• 2 October 2023

Chapter 4 – The Best Medicine

The book of Job shows how not to help others who are suffering. Job’s comforters get so many things wrong. They try and take control. But if the storm is raging, only God can calm the storm. Our role is not to take hold of the tiller and try to steer the boat, but to be in the boat with our friend.

Everyone feels pain and suffering in a different fashion, which means it’s dangerous to use generalities (as Job’s friends do). God is a personal God who deals with His children in equal but individual ways. God has no one-size-fits-all. Sometimes all that can be done is to be quiet and listen.

We tend to shy away from people in suffering because we feel awkward and embarrassed, but actually we need to overcome this feeling and reach out to them. It’s also fine if – as may well be the case – we don’t know the answers. Sometimes just our presence is helpful.

Weeping and crying is a good thing to do: Jesus wept at the tomb of His friend Lazarus. We may feel it’s unbiblical to cry, but grief is godly and natural. Our culture doesn’t like mourning, but Jesus was a ‘man of suffering, and familiar with pain’ (Is. 53:3). In the process of walking through pain and suffering it is not up to us to tell the sufferer when they are done. Sometimes people will never stop grieving, but as Colin Smith helpfully says, ‘God gave His people a counsellor who wept with them, put the pain of their loss into words, ministered to their guilt and grief, and brought hope and healing from the ashes of their loss’.*

The variety of suffering which the Bible covers includes suffering from natural disasters, suffering caused by others, suffering from disease, suffering from relationships, suffering brought on by ourselves, and many more. So, what is the best medicine?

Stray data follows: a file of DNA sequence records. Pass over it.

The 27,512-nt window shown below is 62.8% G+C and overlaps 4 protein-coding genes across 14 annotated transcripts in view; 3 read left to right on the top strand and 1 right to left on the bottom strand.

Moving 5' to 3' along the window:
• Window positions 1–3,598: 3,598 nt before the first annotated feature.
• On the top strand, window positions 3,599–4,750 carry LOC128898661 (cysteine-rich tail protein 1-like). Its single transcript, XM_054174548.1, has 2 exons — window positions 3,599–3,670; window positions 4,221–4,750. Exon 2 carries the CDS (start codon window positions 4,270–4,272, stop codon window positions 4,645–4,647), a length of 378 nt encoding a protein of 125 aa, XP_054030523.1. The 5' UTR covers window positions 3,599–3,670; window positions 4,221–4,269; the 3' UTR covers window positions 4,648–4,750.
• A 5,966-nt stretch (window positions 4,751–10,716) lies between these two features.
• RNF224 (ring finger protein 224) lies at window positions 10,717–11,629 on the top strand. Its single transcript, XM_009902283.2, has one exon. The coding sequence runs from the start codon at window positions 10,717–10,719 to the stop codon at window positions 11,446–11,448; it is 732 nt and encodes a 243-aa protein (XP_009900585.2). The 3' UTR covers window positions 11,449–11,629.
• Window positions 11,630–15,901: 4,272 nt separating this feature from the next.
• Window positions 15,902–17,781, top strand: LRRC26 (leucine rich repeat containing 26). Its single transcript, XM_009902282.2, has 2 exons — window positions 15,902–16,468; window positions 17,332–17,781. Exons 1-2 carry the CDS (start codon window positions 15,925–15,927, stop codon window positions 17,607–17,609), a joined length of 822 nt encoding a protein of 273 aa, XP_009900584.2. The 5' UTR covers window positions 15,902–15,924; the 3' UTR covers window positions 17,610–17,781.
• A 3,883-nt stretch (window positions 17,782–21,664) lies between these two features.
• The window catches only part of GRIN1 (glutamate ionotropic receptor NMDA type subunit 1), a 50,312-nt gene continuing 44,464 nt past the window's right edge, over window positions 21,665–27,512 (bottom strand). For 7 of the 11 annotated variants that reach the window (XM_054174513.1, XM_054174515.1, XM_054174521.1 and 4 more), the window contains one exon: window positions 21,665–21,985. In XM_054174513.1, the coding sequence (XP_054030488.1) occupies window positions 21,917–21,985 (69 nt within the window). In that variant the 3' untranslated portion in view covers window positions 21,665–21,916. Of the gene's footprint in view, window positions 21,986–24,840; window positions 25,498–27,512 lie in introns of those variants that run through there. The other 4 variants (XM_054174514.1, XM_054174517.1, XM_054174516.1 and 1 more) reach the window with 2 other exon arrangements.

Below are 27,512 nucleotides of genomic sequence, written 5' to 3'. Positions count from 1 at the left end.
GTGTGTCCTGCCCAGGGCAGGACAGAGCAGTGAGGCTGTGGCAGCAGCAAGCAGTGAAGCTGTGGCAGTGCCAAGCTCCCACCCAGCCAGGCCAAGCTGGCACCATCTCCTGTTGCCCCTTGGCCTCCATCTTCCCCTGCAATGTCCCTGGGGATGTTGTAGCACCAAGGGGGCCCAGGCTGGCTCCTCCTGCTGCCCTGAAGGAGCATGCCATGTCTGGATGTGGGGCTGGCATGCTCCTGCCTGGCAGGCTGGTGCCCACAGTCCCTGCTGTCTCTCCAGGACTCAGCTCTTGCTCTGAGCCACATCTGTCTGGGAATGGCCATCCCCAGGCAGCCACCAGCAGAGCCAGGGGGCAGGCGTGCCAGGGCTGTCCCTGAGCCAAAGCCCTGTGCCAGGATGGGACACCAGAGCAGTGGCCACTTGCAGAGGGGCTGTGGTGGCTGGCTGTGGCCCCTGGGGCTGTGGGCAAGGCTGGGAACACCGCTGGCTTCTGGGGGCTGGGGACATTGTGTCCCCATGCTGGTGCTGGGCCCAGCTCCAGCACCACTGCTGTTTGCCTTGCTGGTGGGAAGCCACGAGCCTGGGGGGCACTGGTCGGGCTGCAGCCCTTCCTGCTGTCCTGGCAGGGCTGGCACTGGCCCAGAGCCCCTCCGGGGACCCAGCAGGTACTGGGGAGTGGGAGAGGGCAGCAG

I have found it to be God’s Word. If we can do nothing else, we can certainly read a short Bible passage to a suffering friend. If you’re short of ideas, then I would suggest the Psalms, which cover the whole range of human emotions. These words were prepared by God thousands of years ago and have been used ever since to provide comfort in times of need and suffering.

Sometimes the Psalms don’t give us an answer to our pain. Psalm 88 ends bleakly, without even a hint of an answer, let alone a happy ending. But that’s true of life sometimes. The Bible doesn’t flinch from reality and it doesn’t always wrap things up neatly.

Job shows us that we can tell God if we feel angry or upset with Him. God is able to cope with our emotions. It is very striking that Job is angry with God. He goes well beyond what might be considered reverent or proper, yet at the end of the book it is his comforters who are rebuked, ‘You have not spoken the truth about me, as my servant Job has’ ( Job 42:7), God says. We need to get over the feeling that we can only help if we are strong. Actually, suffering will impact all of us – we are all sufferers – we all need Christ’s presence.

Sometimes there is little or nothing that we can do except pray. Prayer is a wonderful privilege. The old hymns says it well:

Oh what needless pains we bear

all because we do not carry

everything to God in prayer.**

Being available for people is important, especially over the long term. Sometimes people feel stigmatised. Dr Paul Brand, who was an orthopaedic surgeon who treated people with leprosy, tells a moving story about a badly deformed person who nervously visited his local church. A regular just patted the space next to him on the pew, indicated that he should come and sit there. The simple act deeply touched the suffering man.

Job is continually looking for a friend, an advocate, someone to represent him. We now know that he was looking for Christ.

God’s ultimate answer to suffering is not a philosophy or even theology, but it is a person. When nothing else makes sense and nothing else is left, He is there and He will hold us fast.

This also means that if we are not sure what to do, then we can’t go far wrong if we follow Christ’s example in dealing with suffering, above all, in showing compassion. James says, ‘As you know, we count as blessed those who have persevered. You have heard of Job’s perseverance and have seen what the Lord finally brought about. The Lord is full of compassion and mercy’ ( Jas. 5:11).

* Colin Smith, For All Who Grieve (10Publishing, 2020), p. 105.

** Joseph M. Scriven, ‘What a Friend We Have in Jesus’, 1855.

Excerpt from Hope in the face of suffering – 20 devotions for tough times by Jeremy Marshall

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